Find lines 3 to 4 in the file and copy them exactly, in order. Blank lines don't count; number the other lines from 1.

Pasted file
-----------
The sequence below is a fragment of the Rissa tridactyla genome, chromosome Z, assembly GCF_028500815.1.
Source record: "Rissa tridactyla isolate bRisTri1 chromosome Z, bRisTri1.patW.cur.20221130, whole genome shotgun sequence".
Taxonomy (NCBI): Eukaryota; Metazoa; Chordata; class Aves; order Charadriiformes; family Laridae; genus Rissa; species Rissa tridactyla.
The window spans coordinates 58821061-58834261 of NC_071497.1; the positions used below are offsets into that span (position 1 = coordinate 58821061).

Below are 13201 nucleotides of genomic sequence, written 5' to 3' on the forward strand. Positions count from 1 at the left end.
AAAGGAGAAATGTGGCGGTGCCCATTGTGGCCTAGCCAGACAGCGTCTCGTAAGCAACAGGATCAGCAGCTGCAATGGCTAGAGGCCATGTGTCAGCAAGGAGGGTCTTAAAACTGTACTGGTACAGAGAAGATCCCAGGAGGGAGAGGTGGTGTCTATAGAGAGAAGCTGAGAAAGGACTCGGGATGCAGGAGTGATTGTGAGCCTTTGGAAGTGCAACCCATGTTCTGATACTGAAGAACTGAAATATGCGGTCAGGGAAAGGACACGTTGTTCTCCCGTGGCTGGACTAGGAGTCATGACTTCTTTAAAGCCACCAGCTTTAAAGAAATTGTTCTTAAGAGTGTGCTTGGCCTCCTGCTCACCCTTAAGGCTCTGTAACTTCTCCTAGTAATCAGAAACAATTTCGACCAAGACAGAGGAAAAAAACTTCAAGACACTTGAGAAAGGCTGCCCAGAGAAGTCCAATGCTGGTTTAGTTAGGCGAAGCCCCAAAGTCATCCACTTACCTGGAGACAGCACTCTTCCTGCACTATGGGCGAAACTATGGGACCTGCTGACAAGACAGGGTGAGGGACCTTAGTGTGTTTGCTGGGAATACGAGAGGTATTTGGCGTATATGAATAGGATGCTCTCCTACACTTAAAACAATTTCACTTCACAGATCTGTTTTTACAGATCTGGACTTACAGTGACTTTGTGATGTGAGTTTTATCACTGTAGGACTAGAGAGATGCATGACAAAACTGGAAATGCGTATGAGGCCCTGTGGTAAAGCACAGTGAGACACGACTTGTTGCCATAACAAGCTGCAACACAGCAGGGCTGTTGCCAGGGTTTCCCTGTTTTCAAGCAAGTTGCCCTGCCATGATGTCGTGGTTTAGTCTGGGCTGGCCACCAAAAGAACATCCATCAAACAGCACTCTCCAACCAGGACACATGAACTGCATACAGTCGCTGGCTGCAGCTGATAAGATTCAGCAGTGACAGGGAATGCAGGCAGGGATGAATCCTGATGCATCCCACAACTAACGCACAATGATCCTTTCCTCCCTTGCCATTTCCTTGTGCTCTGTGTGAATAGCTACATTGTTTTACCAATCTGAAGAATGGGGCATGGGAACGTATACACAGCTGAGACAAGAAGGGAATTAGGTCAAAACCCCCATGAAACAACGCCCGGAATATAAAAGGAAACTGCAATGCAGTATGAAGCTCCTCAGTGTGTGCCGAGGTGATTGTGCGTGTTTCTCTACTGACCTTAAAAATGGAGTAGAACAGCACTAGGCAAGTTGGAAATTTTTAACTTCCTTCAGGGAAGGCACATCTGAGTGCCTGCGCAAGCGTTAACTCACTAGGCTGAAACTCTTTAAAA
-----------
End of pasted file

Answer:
Taxonomy (NCBI): Eukaryota; Metazoa; Chordata; class Aves; order Charadriiformes; family Laridae; genus Rissa; species Rissa tridactyla.
The window spans coordinates 58821061-58834261 of NC_071497.1; the positions used below are offsets into that span (position 1 = coordinate 58821061).